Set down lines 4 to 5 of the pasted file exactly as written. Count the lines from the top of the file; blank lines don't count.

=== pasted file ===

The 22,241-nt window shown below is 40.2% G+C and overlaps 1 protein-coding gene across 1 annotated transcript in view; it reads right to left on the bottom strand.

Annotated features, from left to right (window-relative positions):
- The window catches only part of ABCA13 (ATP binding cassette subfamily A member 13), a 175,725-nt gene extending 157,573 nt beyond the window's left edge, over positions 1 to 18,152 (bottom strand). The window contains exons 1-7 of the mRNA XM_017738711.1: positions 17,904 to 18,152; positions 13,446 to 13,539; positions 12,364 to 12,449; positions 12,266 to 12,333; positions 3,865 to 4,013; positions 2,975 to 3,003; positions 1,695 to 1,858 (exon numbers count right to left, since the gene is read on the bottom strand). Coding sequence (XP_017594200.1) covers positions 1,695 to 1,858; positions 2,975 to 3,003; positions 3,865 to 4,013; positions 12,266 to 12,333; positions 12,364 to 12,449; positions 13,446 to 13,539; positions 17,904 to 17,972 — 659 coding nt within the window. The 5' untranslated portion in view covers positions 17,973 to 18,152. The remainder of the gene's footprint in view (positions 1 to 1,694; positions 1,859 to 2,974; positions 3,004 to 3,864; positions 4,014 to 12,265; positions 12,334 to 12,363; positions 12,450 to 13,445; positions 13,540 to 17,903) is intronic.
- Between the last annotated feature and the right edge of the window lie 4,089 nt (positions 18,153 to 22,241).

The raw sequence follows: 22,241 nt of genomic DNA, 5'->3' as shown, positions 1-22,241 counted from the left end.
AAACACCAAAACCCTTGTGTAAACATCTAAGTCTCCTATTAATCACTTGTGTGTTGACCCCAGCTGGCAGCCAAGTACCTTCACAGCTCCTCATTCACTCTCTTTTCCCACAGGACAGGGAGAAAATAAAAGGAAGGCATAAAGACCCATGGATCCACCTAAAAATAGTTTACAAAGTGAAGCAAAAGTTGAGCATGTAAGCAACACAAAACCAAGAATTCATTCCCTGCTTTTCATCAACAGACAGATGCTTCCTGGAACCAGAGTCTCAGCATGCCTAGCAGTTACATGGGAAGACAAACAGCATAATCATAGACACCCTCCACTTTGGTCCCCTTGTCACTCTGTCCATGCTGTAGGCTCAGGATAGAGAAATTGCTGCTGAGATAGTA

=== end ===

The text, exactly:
- Between the last annotated feature and the right edge of the window lie 4,089 nt (positions 18,153 to 22,241).

The raw sequence follows: 22,241 nt of genomic DNA, 5'->3' as shown, positions 1-22,241 counted from the left end.